I remember Chevelle from my years flying out to the US around the turn of the millennium. They were all over the local trendy rock radio station here in Phoenix and they sounded decent to me, a lot more alternative rock than nu metal, songs like Send the Pain Below and The Red the sort of song that was refreshing when it came on at the bowling alley in place of crappy pop music. However, they were still a little annoying, Pete Loeffler's voice overwrought to please the emo kids and veering into hardcore shouts for no good reason. I was in two minds about tackling a new Chevelle album in 2021.
However, I thoroughly enjoyed this. Sure, Loeffler still cries as much as sings for emotional effect, but otherwise this science fiction concept album is far more enjoyable than I expected it to be. I may have liked those old singles as background material in the car or wherever, but they were a little bland for me to seek out otherwise and this album is certainly not bland.
For a start, it's structured with imagination. It opens with an instrumental, Verruckt, to set the tone, and it's a decent one too. After a couple of vocal songs, the latter of which has a Tool vibe to it, albeit one softened to be safer and more commercial, there's an even more interesting instrumental, Sleep the Deep, that's clearly meant to be an interlude. It's kind of like a clockwork xylophone backed by a cinematic buzzing to get us thinking in visual terms, as if this album is the soundtrack to a fifty minute music video. There's nice play between speakers too. After another couple of songs, there's a briefer interlude and there's another one to come after another song, Peach becoming rather prominent for being surrounded by interludes.
While that Tool vibe waxes and wanes, it never really goes away. This is Chevelle's ninth studio album and I haven't heard anything from them since the second, which had all those radio friendly hits. Just reading through their Wikipedia page, I find that they've often been compared to Tool, with a caveat that Tool are wildly experimental and socially outspoken while Chevelle never venture far away from radio friendly. To my ears, while that holds true, this is at least one deliberate step away from safety and it's one that should be applauded.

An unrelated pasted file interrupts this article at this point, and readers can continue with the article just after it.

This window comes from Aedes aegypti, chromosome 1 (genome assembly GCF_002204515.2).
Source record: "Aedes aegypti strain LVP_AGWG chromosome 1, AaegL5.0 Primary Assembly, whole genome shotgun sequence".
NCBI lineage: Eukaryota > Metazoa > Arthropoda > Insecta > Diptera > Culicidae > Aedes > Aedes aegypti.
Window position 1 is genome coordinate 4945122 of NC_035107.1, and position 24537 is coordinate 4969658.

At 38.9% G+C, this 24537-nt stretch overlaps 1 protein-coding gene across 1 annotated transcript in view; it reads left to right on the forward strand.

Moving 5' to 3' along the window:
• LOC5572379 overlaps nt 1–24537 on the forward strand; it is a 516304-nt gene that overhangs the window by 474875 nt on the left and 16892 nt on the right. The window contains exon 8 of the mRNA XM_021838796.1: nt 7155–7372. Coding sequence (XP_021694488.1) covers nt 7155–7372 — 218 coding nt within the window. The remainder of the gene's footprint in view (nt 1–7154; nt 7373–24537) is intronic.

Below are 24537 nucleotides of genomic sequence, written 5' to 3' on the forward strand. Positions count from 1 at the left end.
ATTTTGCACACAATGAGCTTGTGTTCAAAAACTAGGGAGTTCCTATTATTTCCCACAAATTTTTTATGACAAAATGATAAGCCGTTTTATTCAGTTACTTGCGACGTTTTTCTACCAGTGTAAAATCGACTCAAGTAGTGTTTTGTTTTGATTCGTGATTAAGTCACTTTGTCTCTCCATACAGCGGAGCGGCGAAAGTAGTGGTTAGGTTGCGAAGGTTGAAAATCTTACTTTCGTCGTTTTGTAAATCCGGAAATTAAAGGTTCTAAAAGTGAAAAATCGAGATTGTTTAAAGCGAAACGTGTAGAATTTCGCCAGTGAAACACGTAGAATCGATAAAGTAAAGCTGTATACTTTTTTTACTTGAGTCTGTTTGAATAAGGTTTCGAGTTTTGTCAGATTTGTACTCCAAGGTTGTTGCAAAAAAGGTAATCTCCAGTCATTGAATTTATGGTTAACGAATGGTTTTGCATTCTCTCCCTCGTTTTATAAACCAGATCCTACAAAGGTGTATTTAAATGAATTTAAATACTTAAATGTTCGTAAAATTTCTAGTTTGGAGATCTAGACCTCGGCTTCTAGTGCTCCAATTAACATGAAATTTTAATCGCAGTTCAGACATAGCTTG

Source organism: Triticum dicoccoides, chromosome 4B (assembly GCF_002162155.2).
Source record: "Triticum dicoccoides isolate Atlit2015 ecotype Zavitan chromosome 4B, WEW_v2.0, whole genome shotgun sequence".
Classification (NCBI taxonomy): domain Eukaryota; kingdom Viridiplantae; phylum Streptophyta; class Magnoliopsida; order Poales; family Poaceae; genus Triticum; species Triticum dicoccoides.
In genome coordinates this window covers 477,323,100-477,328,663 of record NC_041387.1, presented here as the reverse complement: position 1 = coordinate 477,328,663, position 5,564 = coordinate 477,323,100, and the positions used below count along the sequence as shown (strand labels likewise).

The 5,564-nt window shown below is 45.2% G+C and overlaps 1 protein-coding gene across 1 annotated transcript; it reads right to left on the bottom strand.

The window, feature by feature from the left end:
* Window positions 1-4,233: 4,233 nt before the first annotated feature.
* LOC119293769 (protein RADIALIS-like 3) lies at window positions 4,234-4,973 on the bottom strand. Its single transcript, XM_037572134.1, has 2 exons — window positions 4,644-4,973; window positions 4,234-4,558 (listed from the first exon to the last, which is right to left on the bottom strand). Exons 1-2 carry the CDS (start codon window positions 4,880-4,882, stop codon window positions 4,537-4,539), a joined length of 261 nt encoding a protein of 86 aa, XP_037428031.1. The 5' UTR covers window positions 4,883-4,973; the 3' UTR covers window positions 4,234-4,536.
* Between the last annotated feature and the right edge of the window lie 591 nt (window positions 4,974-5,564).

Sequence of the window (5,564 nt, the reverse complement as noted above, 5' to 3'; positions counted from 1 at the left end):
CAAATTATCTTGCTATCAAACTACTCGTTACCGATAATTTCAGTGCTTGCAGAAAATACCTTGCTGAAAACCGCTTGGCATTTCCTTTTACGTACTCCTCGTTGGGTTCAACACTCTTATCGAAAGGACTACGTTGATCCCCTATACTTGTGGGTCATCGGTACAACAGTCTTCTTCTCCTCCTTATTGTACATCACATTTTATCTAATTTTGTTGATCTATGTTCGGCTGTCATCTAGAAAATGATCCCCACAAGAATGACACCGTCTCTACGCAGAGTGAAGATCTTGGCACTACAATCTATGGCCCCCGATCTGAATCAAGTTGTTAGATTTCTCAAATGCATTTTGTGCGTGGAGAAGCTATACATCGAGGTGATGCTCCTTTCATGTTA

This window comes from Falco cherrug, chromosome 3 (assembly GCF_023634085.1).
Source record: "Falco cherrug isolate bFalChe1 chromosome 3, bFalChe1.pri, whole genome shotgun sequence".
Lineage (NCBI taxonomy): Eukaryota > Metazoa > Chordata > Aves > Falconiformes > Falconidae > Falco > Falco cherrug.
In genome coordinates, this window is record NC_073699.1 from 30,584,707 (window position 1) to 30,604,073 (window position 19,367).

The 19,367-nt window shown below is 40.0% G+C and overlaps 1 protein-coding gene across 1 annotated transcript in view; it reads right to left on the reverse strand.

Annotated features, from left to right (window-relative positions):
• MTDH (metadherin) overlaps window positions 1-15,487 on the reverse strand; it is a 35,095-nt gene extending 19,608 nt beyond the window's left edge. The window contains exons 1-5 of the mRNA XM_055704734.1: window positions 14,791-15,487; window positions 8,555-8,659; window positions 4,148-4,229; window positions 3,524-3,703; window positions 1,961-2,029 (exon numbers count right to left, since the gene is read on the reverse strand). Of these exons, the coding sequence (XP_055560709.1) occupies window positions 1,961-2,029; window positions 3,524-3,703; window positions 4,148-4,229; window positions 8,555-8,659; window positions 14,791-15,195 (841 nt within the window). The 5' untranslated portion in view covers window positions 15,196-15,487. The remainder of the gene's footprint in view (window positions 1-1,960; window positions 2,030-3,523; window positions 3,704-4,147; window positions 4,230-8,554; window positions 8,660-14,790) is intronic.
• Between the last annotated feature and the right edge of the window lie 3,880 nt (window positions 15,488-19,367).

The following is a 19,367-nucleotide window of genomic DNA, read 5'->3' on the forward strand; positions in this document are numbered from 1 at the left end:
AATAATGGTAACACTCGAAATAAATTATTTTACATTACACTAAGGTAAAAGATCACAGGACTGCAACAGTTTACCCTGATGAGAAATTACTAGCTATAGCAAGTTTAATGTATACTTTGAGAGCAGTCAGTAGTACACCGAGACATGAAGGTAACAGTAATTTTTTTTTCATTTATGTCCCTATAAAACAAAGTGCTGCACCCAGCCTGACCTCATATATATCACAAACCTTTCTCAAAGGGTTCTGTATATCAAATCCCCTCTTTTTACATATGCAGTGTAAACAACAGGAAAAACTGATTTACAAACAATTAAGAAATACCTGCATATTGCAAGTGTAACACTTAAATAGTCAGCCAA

While Mars Simula is a pretty safe Tool-esque song, that can't be said to the same degree for Pistol Star (Gravity Heals) or indeed Peach. The former is more intense, with a serious build that eventually reaches that shouty vocal for effect as it crests its crescendo. The latter has intensity too but also has a lot of dynamic play to make it more unusual and interesting. They may not be thirteen minute avant garde Tool epics but, if they ever got trendy radio play, they'd seem out of place. The same goes for Endlessly, which plays in more of a Cranberries style, merely translated into the alternative Chevelle style.
I was certainly interested enough in the music to lose track of the story behind the album. Niratias is an awkward acronym in the TANSTAAFL vein for "Nothing Is Real And This Is A Simulation". I should do a search for the lyrics and see how they build a story. For now, I'm enjoying this as music, enough to be very hopeful that the band take another few of those steps away from the mainstream, because they have the promise to become a really interesting band.
If it was the Boris Vallejo cover that convinced me to take a listen, I won't need that next time. I'll be in anyway, just to see if Chevelle have become willing to ditch their commercial viability and write and record something just for them. After this, I'd very much like to hear that.